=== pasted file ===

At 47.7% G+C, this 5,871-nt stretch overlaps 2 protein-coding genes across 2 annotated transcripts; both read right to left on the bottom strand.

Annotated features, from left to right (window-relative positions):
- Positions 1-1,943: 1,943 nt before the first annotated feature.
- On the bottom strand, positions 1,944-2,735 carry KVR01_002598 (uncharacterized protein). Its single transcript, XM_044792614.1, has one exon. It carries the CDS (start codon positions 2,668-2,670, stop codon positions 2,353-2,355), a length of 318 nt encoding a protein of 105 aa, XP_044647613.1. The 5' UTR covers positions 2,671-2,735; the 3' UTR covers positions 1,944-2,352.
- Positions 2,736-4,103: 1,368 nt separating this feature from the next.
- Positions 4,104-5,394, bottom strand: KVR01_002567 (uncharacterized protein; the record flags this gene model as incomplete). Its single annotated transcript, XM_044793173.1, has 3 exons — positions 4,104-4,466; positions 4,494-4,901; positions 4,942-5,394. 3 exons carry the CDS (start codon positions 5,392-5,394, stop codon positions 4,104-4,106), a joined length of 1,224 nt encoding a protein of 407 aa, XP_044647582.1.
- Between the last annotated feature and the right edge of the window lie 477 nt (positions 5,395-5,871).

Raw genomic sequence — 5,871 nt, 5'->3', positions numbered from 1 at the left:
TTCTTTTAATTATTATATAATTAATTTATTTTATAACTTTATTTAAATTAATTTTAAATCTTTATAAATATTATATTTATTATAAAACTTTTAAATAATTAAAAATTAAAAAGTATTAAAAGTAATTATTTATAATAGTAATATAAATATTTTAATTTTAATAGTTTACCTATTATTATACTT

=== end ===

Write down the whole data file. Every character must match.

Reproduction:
At 47.7% G+C, this 5,871-nt stretch overlaps 2 protein-coding genes across 2 annotated transcripts; both read right to left on the bottom strand.

Annotated features, from left to right (window-relative positions):
- Positions 1-1,943: 1,943 nt before the first annotated feature.
- On the bottom strand, positions 1,944-2,735 carry KVR01_002598 (uncharacterized protein). Its single transcript, XM_044792614.1, has one exon. It carries the CDS (start codon positions 2,668-2,670, stop codon positions 2,353-2,355), a length of 318 nt encoding a protein of 105 aa, XP_044647613.1. The 5' UTR covers positions 2,671-2,735; the 3' UTR covers positions 1,944-2,352.
- Positions 2,736-4,103: 1,368 nt separating this feature from the next.
- Positions 4,104-5,394, bottom strand: KVR01_002567 (uncharacterized protein; the record flags this gene model as incomplete). Its single annotated transcript, XM_044793173.1, has 3 exons — positions 4,104-4,466; positions 4,494-4,901; positions 4,942-5,394. 3 exons carry the CDS (start codon positions 5,392-5,394, stop codon positions 4,104-4,106), a joined length of 1,224 nt encoding a protein of 407 aa, XP_044647582.1.
- Between the last annotated feature and the right edge of the window lie 477 nt (positions 5,395-5,871).

Raw genomic sequence — 5,871 nt, 5'->3', positions numbered from 1 at the left:
TTCTTTTAATTATTATATAATTAATTTATTTTATAACTTTATTTAAATTAATTTTAAATCTTTATAAATATTATATTTATTATAAAACTTTTAAATAATTAAAAATTAAAAAGTATTAAAAGTAATTATTTATAATAGTAATATAAATATTTTAATTTTAATAGTTTACCTATTATTATACTT